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Reducing Bad Decisions when Playing Online Poker


Online poker is a multifaceted game. You need to learn the strategy and basic math behind the game if you want to succeed. Most decent online players know all about hand ranges and patterns. So, what is it that separates the good from the great? Often it is emotional control and consistent rational decision-making that separates the two.


Poker is full of hard decisions, and consistently making the right ones is key to becoming a profitable player Poker is full of hard decisions, and consistently making the right ones is key to becoming a profitable player.


Avoiding Tilt

Let’s face it: Poker is a hard-hitting game and one that naturally evokes a lot of emotion. With each hand, there’s ups and downs, the constant bad beats and the lengthy downswings that can make even the toughest cookie crumble.

Once you know how to play poker, the ability to make rational, mathematical decisions all the time is key to long-term victory. Emotional states that affect your ability to make your best decisions are known as “tilt.”

Most players associate tilt with anger, but there can be other emotions involved too, such as sadness or even excitement. The key is not to get too angry when you lose hands and not get too excited when you’re playing and running well.

Before you even start playing online poker, check in with yourself and observe your emotional state. If you feel calm and collected, then you are good to go. If you feel irritated, tired, hungry, angry or upset, then you should consider whether you should play right now — one bad beat could send you on a rampage!

Of course, if you do want to play despite your emotional state, then take time to relax before starting your session. Meditate, take a stroll, have a bath — anything that will relax you.

If you find yourself “on tilt” while in the middle of a session, that is you find that your emotions are clouding your judgment, it’s best to take a break as soon as possible. Even if it’s only for a few moments, it will help you to come back to yourself, breathe and reassure yourself that it’s alright.

Game Selection for Optimal Decision-Making

The single most important decision for game selection comes with choosing the right buy-ins. You need to employ a steady bankroll management strategy, not only so that you avoid going bust but also, so that you are less likely to go on “tilt” — losing a small percentage of your overall bankroll will not hurt as much as losing half of it in one hand/game. So, be wise and play at a level that you feel comfortable.

Many online poker players multi-table. Pros might play 10 or more games at any one time to grind a profit. This can be lucrative at the lower stakes if you can handle it, but it’s best to work up to it gradually. Play one table until you can make near-perfect decisions, then build up to two or three. If you’re on tilt during a session, don’t fire up more tables, wind down to one or two until you regain composure.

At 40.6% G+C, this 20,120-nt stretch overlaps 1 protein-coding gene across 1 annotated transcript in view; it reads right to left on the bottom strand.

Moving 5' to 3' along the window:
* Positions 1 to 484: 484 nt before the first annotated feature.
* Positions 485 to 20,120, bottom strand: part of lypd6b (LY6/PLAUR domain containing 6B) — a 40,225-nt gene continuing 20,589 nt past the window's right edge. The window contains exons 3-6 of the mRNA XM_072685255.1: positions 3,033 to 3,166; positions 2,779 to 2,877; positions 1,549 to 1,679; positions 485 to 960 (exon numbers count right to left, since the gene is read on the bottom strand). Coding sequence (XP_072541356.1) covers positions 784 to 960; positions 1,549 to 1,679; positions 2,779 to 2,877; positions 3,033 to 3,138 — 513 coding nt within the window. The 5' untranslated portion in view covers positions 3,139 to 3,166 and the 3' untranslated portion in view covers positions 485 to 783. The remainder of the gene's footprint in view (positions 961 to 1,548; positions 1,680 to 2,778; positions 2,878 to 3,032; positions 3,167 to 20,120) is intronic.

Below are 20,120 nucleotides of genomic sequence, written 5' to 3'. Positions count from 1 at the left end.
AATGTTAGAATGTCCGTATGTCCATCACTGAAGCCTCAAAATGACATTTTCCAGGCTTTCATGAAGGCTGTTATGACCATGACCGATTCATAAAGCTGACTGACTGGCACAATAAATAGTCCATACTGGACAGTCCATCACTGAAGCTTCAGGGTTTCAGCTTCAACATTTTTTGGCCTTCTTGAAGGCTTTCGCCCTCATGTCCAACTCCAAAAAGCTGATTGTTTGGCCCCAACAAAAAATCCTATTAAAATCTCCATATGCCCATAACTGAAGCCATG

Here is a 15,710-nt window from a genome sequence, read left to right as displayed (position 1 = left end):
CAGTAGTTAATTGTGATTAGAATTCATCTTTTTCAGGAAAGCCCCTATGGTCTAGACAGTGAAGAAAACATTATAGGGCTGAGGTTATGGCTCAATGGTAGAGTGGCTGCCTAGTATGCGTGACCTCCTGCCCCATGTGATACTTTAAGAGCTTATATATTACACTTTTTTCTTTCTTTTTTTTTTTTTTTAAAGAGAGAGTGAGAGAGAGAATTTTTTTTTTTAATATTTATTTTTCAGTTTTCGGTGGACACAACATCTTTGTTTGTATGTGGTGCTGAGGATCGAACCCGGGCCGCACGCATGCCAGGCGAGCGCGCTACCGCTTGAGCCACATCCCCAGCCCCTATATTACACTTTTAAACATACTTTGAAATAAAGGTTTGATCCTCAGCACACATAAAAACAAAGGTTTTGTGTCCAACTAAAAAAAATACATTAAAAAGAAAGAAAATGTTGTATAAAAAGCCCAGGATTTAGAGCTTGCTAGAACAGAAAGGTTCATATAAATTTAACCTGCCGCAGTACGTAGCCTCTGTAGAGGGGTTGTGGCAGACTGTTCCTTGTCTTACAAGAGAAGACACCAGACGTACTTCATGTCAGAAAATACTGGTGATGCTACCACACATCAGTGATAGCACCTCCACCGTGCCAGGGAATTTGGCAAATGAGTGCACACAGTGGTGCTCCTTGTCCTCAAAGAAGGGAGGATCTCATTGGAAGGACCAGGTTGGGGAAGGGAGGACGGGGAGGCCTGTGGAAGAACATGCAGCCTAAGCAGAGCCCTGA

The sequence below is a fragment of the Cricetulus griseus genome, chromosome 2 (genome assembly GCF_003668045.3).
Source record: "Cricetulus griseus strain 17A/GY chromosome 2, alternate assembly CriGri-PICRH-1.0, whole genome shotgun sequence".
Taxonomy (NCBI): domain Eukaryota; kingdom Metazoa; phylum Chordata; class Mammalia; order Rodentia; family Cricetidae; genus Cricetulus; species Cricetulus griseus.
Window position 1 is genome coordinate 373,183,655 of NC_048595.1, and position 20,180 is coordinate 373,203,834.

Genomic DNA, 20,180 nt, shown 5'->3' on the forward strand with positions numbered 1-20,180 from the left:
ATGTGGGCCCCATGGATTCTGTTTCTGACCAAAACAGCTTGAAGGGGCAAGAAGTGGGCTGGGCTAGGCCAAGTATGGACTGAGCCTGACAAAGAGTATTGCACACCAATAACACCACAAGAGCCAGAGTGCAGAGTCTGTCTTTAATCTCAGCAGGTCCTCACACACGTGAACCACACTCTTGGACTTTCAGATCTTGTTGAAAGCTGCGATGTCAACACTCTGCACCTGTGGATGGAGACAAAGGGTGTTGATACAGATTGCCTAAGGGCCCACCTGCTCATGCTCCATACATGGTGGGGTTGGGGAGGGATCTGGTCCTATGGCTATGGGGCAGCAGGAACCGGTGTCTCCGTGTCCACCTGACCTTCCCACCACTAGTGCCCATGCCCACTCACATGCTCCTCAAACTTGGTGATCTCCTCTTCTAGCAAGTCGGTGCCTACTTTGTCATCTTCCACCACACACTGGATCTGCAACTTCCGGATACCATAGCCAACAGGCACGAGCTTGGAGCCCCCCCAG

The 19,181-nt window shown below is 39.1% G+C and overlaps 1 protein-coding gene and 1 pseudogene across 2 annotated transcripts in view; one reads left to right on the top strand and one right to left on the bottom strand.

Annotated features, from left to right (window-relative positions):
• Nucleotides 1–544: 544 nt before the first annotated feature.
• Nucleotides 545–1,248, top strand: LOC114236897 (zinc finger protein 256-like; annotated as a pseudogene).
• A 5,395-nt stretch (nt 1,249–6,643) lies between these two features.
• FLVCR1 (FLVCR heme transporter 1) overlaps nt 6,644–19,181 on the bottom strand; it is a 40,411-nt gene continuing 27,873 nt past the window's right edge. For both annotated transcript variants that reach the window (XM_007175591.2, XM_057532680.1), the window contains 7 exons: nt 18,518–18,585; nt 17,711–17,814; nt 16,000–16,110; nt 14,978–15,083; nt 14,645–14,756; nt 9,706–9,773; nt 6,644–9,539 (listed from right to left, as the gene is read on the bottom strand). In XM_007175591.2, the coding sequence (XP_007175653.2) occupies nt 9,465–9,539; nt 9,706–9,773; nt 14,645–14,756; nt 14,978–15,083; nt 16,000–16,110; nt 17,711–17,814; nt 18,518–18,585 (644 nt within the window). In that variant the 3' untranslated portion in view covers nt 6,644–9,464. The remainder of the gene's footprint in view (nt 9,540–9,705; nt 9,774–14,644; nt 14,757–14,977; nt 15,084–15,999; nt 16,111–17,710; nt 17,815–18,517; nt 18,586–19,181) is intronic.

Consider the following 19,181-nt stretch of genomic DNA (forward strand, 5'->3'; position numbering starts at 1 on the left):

Consider whether to play cash games or tournaments. Tournaments and even SNGs can take a few hours, and you don’t want to find yourself bored and restless toward the end. Only play them when you have the time and commitment to do so. Cash games allow you to jump in and out of games at will and can be a good idea for easier control of emotions. You can always sit out and exit games whenever you feel too angry or tired to continue.

Poker is a game that involves quite a lot of skill and focus, and so it is best enjoyed as a challenging strategy game. However, games like roulette and slots require little thought and decision-making, and so they are best enjoyed if you are not in the mood for thinking. However, this is a double-edged sword where tilt is concerned. Avoid playing games like roulette when already on tilt, as this could lead to more trouble both on and off the poker tables.

Making Rational Decisions

The single best mindset for poker is to aim to make the correct decisions at the tables based on what you have learned from the tables. You want to make decisions that earn you the right odds to gain positive expected value (+EV) in the long run. But know that bad beats will happen, so focus on decisions and processes rather than outcomes.

To make “correct,” rational decisions in poker, you must first learn all about starting hands, ranges, wagering and the basic math and strategy behind the game. With this knowledge, you can then analyze any hands you are unsure about after your session. Here are some additional things to consider:

• Don’t beat yourself up for bad beats — if you are beaten by a worse hand, this nearly always means that you’ve got your money in good, and in the long run, you will earn profits.
• Don’t beat yourself up for mistakes — recognize them, improve and come back to the next game with the lesson learned.
• Notice your own illogical thinking — “they always hit a flush against me,” “my aces always get beaten” and so on. These thoughts may seem harmless to you, but they can lead to poor decision-making. For example, you may become fearful of flush draws instead of extracting maximum value or you may undervalue your pair of aces. Reinforce logical thoughts like “they had a one in four shot of hitting their flush on the river, and I made them pay more than that to see the card.”


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